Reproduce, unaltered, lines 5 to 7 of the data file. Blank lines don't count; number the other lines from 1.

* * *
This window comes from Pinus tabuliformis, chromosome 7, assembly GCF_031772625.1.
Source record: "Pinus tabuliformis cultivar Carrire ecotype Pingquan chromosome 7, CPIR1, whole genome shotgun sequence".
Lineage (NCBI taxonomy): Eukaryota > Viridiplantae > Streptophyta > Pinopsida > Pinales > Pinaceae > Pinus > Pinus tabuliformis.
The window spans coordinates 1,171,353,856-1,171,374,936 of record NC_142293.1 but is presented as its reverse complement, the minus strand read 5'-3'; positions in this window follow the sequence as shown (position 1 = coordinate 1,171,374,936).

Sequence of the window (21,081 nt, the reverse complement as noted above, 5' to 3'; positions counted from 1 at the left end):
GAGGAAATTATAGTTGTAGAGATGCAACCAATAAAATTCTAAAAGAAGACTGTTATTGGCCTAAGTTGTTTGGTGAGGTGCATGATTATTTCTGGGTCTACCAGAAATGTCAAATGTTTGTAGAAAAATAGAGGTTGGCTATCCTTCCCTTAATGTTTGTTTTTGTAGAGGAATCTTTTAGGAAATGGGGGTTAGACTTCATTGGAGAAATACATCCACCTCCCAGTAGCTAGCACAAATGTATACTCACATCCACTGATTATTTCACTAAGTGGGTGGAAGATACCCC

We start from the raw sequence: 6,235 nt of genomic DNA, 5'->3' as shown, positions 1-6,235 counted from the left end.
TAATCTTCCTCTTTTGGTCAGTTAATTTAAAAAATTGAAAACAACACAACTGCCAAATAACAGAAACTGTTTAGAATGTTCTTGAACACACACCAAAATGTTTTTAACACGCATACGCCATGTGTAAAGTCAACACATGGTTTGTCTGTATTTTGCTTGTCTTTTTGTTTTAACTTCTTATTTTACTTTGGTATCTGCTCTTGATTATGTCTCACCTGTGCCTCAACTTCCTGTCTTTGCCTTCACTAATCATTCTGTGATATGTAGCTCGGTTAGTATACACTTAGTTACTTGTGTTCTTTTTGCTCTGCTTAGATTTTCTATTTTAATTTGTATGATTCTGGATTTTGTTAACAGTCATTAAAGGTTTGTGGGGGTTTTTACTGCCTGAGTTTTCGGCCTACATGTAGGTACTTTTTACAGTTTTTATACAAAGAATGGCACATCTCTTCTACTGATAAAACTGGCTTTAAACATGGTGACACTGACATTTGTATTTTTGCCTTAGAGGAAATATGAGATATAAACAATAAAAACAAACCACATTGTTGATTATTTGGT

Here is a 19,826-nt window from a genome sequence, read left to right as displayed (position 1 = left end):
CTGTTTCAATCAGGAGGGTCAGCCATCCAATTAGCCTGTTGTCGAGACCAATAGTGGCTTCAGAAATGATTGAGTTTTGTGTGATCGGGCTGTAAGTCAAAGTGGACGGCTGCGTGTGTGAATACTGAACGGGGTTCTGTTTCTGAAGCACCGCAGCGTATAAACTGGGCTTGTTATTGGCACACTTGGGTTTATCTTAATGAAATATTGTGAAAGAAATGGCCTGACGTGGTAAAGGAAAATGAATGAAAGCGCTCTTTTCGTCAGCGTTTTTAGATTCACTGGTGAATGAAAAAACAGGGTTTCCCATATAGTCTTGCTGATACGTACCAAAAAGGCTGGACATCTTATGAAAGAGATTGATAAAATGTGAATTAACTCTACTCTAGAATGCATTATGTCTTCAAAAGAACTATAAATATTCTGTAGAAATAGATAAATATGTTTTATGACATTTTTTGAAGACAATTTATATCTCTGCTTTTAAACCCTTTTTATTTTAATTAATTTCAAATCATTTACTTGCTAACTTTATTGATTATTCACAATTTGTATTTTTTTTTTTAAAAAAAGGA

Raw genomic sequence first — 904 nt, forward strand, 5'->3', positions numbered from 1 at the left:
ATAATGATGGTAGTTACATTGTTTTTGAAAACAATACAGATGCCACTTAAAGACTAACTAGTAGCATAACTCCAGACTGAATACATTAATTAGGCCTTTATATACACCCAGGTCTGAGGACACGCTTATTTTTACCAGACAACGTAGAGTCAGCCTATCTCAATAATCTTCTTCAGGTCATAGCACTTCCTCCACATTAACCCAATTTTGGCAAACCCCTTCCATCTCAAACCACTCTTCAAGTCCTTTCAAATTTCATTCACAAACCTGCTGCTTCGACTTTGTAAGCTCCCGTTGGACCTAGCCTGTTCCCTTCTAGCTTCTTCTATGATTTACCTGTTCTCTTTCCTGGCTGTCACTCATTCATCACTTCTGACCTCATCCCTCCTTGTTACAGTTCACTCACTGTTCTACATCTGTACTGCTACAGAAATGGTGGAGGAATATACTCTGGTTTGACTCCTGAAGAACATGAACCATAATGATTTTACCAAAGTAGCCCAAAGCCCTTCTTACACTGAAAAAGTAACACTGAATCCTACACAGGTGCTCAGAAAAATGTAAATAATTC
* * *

Sequence of the window (21,081 nt, the reverse complement as noted above, 5' to 3'; positions counted from 1 at the left end):
GAGGAAATTATAGTTGTAGAGATGCAACCAATAAAATTCTAAAAGAAGACTGTTATTGGCCTAAGTTGTTTGGTGAGGTGCATGATTATTTCTGGGTCTACCAGAAATGTCAAATGTTTGTAGAAAAATAGAGGTTGGCTATCCTTCCCTTAATGTTTGTTTTTGTAGAGGAATCTTTTAGGAAATGGGGGTTAGACTTCATTGGAGAAATACATCCACCTCCCAGTAGCTAGCACAAATGTATACTCACATCCACTGATTATTTCACTAAGTGGGTGGAAGATACCCC

We start from the raw sequence: 6,235 nt of genomic DNA, 5'->3' as shown, positions 1-6,235 counted from the left end.